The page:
Week in Review
Global equity markets moved lower last week after many of the US Federal Reserve (FED) Presidents gave speeches that collectively spun a tale of confusion with regards to the topic du jour – interest rates. Below is the CliffsNotes version of some comments from each of the speeches given on November 12, 2015:
- James Bullard – St. Louis FED – Reiterated his advocacy for ending the zero-interest rate policy of the FED, does not see reason to continue extreme economic policies; believes the US economy is “quite close to normal today based on an unemployment rate of 5%.”
- Jeffrey Lacker – Richmond FED – Believes rates should rise now.
- Charles Evans – Chicago FED – Does not believe we are there yet on the employment front; housing is still weak, deflation risk is still very real. He is undecided on the interest rate dilemma but did reference that a lift off in rates is likely the choice given the threat of deflation.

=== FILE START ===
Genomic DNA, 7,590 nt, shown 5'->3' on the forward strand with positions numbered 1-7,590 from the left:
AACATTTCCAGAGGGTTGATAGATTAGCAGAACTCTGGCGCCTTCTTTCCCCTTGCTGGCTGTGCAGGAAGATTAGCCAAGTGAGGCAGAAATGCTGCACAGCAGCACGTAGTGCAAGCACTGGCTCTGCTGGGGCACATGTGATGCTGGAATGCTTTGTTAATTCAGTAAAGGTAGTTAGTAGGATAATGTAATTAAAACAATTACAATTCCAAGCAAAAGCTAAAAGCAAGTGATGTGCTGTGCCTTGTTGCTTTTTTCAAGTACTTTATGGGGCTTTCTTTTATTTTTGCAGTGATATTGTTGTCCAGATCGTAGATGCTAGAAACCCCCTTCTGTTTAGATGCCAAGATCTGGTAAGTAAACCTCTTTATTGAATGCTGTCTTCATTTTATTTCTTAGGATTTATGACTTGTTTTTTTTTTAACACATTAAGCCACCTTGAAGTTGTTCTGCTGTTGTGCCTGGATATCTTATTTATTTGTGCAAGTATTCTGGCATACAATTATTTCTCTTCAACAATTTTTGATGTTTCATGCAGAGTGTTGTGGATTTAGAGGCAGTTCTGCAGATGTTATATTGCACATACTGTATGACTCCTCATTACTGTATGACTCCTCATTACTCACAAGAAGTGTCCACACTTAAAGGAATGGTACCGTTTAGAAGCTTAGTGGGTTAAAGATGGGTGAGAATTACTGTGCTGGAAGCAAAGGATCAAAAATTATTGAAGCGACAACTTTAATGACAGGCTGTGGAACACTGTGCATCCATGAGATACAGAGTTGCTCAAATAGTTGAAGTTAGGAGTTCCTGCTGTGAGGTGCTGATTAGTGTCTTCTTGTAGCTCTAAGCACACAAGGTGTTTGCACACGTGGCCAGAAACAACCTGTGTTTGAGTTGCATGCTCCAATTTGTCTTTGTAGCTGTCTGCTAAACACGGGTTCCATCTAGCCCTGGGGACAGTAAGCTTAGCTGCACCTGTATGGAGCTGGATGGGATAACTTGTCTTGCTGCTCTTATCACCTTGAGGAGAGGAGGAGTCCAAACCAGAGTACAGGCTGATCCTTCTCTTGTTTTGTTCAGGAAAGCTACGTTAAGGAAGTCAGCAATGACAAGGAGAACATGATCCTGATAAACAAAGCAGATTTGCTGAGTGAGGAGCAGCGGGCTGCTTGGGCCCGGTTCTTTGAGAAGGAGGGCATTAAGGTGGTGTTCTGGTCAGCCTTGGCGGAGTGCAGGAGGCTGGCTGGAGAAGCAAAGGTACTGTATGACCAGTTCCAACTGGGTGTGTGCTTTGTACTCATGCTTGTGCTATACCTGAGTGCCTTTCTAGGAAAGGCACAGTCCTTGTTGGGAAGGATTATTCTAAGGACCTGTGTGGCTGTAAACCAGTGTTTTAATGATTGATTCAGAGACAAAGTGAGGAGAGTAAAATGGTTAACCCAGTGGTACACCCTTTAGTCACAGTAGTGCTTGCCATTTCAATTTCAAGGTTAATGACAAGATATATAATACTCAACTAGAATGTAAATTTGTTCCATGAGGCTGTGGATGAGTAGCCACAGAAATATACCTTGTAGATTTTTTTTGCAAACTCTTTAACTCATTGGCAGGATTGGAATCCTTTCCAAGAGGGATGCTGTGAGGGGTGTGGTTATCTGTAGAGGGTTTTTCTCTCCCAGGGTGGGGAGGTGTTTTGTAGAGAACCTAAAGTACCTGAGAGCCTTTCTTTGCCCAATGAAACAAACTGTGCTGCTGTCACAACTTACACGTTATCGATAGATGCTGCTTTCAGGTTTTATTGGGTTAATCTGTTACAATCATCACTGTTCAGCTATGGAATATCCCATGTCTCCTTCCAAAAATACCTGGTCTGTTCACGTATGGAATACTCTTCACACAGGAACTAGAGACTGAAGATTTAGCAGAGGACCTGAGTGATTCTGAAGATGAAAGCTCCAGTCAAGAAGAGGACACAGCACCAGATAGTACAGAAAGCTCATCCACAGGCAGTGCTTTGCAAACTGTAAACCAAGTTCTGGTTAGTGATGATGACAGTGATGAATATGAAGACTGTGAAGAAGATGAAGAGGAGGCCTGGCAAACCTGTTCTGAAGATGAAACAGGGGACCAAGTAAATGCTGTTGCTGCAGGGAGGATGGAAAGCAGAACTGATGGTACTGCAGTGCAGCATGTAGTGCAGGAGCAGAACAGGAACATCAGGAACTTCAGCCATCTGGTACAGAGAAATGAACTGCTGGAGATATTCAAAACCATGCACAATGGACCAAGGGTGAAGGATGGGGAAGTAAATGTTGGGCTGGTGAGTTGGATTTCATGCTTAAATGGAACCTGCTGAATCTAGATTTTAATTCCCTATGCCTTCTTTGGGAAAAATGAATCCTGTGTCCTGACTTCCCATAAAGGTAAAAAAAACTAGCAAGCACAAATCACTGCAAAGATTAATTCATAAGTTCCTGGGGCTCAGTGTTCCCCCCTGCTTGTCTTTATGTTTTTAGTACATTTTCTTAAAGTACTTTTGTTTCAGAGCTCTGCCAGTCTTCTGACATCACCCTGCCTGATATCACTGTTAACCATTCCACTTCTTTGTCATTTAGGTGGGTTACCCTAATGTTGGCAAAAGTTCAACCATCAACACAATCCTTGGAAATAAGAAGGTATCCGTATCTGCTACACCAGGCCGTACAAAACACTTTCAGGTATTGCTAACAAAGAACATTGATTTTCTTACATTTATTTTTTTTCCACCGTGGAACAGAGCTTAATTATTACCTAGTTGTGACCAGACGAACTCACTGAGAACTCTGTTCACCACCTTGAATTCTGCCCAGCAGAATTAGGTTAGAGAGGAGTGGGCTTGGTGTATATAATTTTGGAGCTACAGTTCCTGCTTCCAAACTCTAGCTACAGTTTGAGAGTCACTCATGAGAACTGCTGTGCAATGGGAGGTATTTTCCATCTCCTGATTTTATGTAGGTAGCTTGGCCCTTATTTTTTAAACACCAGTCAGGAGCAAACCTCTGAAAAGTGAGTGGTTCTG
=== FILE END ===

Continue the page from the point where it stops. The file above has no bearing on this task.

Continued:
- William Dudley – New York FED – The conditions to normalize rates will soon be met, a rate rise would be a gradual pace, and he stated that to “sum up growth side, the economy looks to be in decent shape and is likely to continue to grow at a slightly above-pace trend.”
- Stanley Fischer – FED Vice-Chair – Sees the economy as doing okay considering the US dollar rise, and December is still on the table for a rate rise.
In summary, the speeches were somewhat contradictory but leaned more toward the side of a rate rise being in the offing. Therefore, market participants took this cue as a time to banks some profits. There are more FED speeches on deck for this coming week and likely similar volatility as we saw last week. Unfortunately, the markets are now very sensitive to each utterance from the FED with regards to when interest rates will rise.
Getting Technical with Market Charts
In this section we present charts of the S&P 500 Stock Index and the US Bond Market Index relative to their 50 day (blue line) and 200 day (red line) moving averages. In addition, we have added the blue shaded area which represents the recent trading channel. The 50 and 200 day moving averages are widely followed market trend indicators that provide a general picture of the health of the broad indexes.
Chart 1 – S&P 500
Chart 2 – Aggregate Bonds
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